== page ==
Doctors across the country are entering the political arena over reproductive rights

Spurred on by the case of Roe — and the ongoing Covid pandemic — more physicians are considering or running for state and local political office, believing their expertise is critical to combating medical misinformation and depoliticizing medicine, physicians, and organizations that serve they recruit candidates said.

The Supreme Court decision, Roe v. Reversing Wade is the latest in a “series of attacks” on patients’ rights that doctors have resisted in recent years, Dr. Dona Kim Murphey, the vice chair of Doctors in Politics, a politicians’ action committee founded in 2020 to support and recruit doctors to run for office. But as it forces some doctors to navigate newly restrictive patient care and others are unable to do their jobs for fear of criminalization, it has become a determining factor in whether they run for office.

“Doctors are stepping back and acknowledging all the damage done in recent years by people who don’t understand the impact it is having on the health and well-being of individuals or communities, or on our democracy,” she said.

Murphey said her organization has stepped up efforts over the past year to identify doctors who would do well in roles ranging from Congress to local school boards who can make decisions about whether and how schools teach sex education.

The group has gathered more than 110 candidates, mostly women from communities of color who are considering running for office, she said. Reproductive rights are a motivating factor for many of them, she said.

Roe’s fall was the “nail in the coffin” for Dr. Tina Shah, a pulmonary and critical care physician who served as a White House Fellow in both the Trump and Obama administrations. Shah, a registered Democrat, is now considering running for a congressional seat in New Jersey.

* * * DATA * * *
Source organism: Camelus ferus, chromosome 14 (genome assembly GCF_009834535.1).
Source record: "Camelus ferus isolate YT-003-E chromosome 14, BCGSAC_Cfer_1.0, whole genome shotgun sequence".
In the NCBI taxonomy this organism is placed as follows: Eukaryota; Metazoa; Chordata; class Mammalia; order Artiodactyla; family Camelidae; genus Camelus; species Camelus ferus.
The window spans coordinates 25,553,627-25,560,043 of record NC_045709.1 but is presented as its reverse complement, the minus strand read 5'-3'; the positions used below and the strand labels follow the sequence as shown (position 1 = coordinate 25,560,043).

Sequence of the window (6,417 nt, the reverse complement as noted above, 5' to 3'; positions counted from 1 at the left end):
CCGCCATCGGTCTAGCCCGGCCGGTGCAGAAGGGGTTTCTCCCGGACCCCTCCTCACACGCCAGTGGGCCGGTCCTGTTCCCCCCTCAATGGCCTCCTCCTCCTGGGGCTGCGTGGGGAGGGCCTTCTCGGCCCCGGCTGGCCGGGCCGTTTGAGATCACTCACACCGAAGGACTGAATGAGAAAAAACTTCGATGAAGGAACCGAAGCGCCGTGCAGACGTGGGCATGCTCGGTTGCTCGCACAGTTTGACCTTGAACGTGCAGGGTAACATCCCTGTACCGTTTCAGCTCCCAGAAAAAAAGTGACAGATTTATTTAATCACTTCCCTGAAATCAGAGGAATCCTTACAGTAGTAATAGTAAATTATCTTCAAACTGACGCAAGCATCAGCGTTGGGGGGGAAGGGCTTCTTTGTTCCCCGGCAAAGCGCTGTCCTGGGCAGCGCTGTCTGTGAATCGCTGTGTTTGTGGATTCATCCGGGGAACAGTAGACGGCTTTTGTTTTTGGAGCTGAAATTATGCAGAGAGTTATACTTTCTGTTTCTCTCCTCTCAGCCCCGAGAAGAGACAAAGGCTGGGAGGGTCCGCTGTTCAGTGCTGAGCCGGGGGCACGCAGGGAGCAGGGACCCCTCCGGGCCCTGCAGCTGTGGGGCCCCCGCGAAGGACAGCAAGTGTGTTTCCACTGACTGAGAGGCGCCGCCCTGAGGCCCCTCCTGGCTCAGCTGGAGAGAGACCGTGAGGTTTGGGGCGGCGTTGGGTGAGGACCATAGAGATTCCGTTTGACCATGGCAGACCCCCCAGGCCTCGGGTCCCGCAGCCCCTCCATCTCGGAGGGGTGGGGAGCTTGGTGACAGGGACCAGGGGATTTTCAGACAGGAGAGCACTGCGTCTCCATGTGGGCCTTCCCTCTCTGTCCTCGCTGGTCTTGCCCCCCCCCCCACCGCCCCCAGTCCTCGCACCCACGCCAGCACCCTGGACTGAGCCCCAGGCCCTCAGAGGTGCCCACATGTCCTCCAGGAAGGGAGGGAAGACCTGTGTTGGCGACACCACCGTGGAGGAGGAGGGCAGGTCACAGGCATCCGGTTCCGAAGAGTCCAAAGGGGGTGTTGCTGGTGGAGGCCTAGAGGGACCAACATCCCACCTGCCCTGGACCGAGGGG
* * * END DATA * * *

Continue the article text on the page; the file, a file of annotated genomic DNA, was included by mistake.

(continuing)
“The implication of Roe v. Wade, there’s an entire article on reproductive rights, but it has an even bigger implication, which is who controls medicine and medical decision-making, and this was a huge step backwards.”

Shah, who is backed by 314 Action, a political action committee pushing to get more scientists elected to office, has not yet decided when she will run. Abortion remains legal in New Jersey, where she lives, but she believes it could still make a difference at the federal level.

dr Tina Shah.
dr Tina Shah. Courtesy of Tina Shah

“I could help strengthen what’s happening in our state, but also drive it nationally,” she said. “Because just like when we think about civil rights and the voting rights law, there are some instances in our country’s history where we need strong federal action, and I think we’re on to another one with reproductive rights.”

It is not customary for doctors to occupy the congress halls. Currently there is 18 doctors in the House of Representatives and Senate and at least 75 in the state legislatures National Council of Legislators for Physiciansa non-partisan physician-led group that persecutes physicians in political office.

In the past, physicians have experienced positive public perception, making them strong candidates. Loud 2020 Pew Center According to one study, 72% of Americans said they had mostly positive views of doctors, and 35% of US adults said doctors had very high ethical standards, versus 23% in a Survey 2019.

“Physicians are among the most trusted professions in Americans, and that extends to their credibility in matters beyond their specialty because they are viewed as truth-tellers,” said Shaughnessy Naughton, president of 314 Action. “You don’t go to a doctor because they tell you, ‘You look great’ — you go to them because they tell you what you need to do to protect yourself and your family.”

314 Action, which is aligned with the Democratic Party, has spent millions of dollars on policy research, strategy and advertising for scientific candidates, including physicians, over the past year. The organization said it is creating a pipeline for doctors and other medical and scientific professionals to get into political office.